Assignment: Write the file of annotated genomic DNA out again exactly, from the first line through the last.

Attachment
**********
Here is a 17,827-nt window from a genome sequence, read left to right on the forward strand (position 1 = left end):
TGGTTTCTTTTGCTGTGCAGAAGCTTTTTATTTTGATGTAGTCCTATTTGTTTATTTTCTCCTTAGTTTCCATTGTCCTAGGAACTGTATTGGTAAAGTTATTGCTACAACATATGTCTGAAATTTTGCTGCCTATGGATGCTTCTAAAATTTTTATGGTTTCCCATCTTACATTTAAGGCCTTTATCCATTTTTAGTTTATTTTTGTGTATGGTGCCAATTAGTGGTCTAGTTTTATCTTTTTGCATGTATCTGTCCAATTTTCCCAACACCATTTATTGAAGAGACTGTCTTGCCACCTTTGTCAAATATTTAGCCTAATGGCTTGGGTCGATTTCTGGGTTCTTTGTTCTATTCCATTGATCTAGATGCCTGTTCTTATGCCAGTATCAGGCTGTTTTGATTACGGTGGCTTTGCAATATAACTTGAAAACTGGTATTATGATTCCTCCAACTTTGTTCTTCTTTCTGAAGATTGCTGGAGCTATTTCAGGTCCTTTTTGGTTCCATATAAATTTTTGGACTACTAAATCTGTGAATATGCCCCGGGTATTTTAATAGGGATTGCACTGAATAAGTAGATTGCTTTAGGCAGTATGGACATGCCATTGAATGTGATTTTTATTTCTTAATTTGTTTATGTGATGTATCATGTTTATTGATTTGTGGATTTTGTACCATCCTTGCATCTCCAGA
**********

Here is a 17,827-nt window from a genome sequence, read left to right on the forward strand (position 1 = left end):
TGGTTTCTTTTGCTGTGCAGAAGCTTTTTATTTTGATGTAGTCCTATTTGTTTATTTTCTCCTTAGTTTCCATTGTCCTAGGAACTGTATTGGTAAAGTTATTGCTACAACATATGTCTGAAATTTTGCTGCCTATGGATGCTTCTAAAATTTTTATGGTTTCCCATCTTACATTTAAGGCCTTTATCCATTTTTAGTTTATTTTTGTGTATGGTGCCAATTAGTGGTCTAGTTTTATCTTTTTGCATGTATCTGTCCAATTTTCCCAACACCATTTATTGAAGAGACTGTCTTGCCACCTTTGTCAAATATTTAGCCTAATGGCTTGGGTCGATTTCTGGGTTCTTTGTTCTATTCCATTGATCTAGATGCCTGTTCTTATGCCAGTATCAGGCTGTTTTGATTACGGTGGCTTTGCAATATAACTTGAAAACTGGTATTATGATTCCTCCAACTTTGTTCTTCTTTCTGAAGATTGCTGGAGCTATTTCAGGTCCTTTTTGGTTCCATATAAATTTTTGGACTACTAAATCTGTGAATATGCCCCGGGTATTTTAATAGGGATTGCACTGAATAAGTAGATTGCTTTAGGCAGTATGGACATGCCATTGAATGTGATTTTTATTTCTTAATTTGTTTATGTGATGTATCATGTTTATTGATTTGTGGATTTTGTACCATCCTTGCATCTCCAGA